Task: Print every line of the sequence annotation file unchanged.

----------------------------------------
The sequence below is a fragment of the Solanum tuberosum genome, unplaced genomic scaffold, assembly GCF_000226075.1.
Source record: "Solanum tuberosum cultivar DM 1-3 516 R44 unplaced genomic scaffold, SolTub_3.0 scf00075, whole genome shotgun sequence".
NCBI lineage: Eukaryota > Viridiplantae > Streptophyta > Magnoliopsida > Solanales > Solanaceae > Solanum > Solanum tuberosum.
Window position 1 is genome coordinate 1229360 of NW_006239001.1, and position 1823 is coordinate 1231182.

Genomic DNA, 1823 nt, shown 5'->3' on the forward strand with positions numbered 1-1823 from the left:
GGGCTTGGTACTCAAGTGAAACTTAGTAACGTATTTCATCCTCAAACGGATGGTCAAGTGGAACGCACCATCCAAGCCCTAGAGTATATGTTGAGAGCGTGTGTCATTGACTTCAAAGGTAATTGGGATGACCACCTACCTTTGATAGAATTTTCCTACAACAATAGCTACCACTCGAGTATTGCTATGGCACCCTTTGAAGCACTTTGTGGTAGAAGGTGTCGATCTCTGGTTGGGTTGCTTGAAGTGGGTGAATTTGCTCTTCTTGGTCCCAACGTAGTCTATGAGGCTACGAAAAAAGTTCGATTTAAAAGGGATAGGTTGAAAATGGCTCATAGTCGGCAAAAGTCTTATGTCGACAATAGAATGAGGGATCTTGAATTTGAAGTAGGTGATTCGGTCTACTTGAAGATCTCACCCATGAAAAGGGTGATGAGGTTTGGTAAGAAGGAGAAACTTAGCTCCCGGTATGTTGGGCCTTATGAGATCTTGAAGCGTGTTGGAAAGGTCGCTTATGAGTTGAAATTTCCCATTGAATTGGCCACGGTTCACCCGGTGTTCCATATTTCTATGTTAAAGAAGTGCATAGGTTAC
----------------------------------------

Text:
The sequence below is a fragment of the Solanum tuberosum genome, unplaced genomic scaffold, assembly GCF_000226075.1.
Source record: "Solanum tuberosum cultivar DM 1-3 516 R44 unplaced genomic scaffold, SolTub_3.0 scf00075, whole genome shotgun sequence".
NCBI lineage: Eukaryota > Viridiplantae > Streptophyta > Magnoliopsida > Solanales > Solanaceae > Solanum > Solanum tuberosum.
Window position 1 is genome coordinate 1229360 of NW_006239001.1, and position 1823 is coordinate 1231182.

Genomic DNA, 1823 nt, shown 5'->3' on the forward strand with positions numbered 1-1823 from the left:
GGGCTTGGTACTCAAGTGAAACTTAGTAACGTATTTCATCCTCAAACGGATGGTCAAGTGGAACGCACCATCCAAGCCCTAGAGTATATGTTGAGAGCGTGTGTCATTGACTTCAAAGGTAATTGGGATGACCACCTACCTTTGATAGAATTTTCCTACAACAATAGCTACCACTCGAGTATTGCTATGGCACCCTTTGAAGCACTTTGTGGTAGAAGGTGTCGATCTCTGGTTGGGTTGCTTGAAGTGGGTGAATTTGCTCTTCTTGGTCCCAACGTAGTCTATGAGGCTACGAAAAAAGTTCGATTTAAAAGGGATAGGTTGAAAATGGCTCATAGTCGGCAAAAGTCTTATGTCGACAATAGAATGAGGGATCTTGAATTTGAAGTAGGTGATTCGGTCTACTTGAAGATCTCACCCATGAAAAGGGTGATGAGGTTTGGTAAGAAGGAGAAACTTAGCTCCCGGTATGTTGGGCCTTATGAGATCTTGAAGCGTGTTGGAAAGGTCGCTTATGAGTTGAAATTTCCCATTGAATTGGCCACGGTTCACCCGGTGTTCCATATTTCTATGTTAAAGAAGTGCATAGGTTAC